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Director of Penland School
Jean says Penland is a place for people to step out of their daily lives and retreat to study different craft forms. She is quite proud of Penland's tradition, where artists from all over the world can come and share their experience. Not only does Penland attract both beginners and experienced artists, but people from other states and countries also come to study and teach. About 6% of their students come from other countries.
"We usually have someone teaching from another country each summer, sometimes more than that," she said. "Someone's coming in this summer from Sweden, and I know we've had people like glass artists who've come from Italy."
Penland SchoolJean also thinks it's important to preserve the handmade tradition of America. Materials that are handmade, she says, tell the story of the artist who made it and of the material behind it. Besides trying to preserve traditions that are centuries old, Penland also seeks to evolve the traditions and find new ways of crafting. She wants students at Penland to feel that they have been able to express a part of themselves that they may never have been able to express before. She also hopes that they find a confidence in their ability to make decisions and to work in community.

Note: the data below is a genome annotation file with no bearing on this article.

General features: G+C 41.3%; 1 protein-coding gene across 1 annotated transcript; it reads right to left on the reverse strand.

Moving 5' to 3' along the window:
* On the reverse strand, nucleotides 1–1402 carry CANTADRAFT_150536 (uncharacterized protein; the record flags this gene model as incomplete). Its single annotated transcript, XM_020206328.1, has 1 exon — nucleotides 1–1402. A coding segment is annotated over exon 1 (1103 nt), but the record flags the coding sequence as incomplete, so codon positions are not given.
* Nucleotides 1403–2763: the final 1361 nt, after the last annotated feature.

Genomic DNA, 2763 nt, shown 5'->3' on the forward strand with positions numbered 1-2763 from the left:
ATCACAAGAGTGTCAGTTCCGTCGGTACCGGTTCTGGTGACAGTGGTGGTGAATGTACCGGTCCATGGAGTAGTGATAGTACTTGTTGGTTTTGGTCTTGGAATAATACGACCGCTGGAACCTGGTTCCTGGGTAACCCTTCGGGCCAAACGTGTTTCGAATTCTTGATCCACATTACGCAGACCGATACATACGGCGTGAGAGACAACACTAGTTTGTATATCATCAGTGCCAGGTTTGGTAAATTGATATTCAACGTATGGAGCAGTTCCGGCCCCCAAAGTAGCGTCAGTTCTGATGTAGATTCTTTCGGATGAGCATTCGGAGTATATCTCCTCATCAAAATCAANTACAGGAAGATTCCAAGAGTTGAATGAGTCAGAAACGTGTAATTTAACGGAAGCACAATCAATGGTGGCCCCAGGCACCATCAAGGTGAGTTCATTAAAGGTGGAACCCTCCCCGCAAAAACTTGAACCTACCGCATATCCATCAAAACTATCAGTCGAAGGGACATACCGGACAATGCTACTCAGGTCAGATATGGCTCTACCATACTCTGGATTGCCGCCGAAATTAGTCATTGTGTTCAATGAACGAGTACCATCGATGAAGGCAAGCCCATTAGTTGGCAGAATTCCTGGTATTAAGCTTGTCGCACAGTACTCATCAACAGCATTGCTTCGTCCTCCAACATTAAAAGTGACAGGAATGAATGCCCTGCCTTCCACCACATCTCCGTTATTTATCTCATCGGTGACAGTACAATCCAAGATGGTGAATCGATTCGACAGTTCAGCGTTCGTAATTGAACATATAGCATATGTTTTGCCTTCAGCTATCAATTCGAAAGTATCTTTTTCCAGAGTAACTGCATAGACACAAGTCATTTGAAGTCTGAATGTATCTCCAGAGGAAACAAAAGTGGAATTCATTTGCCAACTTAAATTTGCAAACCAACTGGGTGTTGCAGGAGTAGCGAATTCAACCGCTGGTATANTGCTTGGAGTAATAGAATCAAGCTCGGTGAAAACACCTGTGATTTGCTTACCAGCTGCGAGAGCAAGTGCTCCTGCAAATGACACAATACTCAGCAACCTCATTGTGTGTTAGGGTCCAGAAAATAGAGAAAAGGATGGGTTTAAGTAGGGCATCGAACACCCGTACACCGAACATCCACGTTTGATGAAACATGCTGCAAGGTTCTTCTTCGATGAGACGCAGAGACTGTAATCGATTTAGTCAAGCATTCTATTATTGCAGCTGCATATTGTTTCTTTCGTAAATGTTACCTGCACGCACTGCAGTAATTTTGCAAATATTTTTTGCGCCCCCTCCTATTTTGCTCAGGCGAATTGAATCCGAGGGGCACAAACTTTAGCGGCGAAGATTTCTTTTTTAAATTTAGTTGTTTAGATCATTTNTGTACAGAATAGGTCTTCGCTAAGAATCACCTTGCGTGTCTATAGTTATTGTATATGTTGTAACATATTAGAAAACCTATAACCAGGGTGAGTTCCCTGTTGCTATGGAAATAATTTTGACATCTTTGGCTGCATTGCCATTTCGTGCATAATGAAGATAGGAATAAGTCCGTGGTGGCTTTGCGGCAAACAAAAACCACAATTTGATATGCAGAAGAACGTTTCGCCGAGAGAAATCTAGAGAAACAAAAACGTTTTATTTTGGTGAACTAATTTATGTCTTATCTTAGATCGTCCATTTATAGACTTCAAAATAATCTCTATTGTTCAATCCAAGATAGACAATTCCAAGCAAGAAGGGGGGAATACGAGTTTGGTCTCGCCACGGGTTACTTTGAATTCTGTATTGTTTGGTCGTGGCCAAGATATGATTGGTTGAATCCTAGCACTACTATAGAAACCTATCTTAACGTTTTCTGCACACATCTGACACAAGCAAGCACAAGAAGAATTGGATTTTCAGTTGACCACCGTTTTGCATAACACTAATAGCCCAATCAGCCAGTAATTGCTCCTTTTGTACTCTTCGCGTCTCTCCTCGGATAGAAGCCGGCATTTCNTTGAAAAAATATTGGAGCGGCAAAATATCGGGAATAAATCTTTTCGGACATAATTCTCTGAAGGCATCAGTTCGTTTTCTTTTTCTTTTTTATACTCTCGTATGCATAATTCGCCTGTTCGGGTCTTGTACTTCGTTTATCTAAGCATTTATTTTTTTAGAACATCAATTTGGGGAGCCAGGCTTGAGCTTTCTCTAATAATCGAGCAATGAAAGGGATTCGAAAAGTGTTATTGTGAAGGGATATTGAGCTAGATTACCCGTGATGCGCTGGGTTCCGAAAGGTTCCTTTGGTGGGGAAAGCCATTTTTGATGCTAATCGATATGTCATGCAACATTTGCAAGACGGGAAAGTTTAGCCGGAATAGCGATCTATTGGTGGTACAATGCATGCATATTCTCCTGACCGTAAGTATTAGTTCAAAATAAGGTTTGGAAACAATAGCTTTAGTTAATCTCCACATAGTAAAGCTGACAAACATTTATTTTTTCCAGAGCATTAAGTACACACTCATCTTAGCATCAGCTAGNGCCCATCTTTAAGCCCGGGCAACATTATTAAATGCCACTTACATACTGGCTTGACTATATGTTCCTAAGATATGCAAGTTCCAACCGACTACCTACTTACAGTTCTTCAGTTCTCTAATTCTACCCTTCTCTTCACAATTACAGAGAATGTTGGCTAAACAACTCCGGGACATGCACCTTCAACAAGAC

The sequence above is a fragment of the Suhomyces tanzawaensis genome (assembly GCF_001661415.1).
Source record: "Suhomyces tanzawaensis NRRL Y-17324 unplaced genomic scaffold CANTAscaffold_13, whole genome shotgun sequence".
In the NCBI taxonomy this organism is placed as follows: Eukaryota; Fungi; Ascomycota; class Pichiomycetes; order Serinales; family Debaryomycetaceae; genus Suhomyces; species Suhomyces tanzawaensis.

"There's a bond that happens, and I call that the community of Penland," she said. "So there's this network of people that are going to continue to help you make things, answer questions and support you as you continue on this journey of finding self-expression."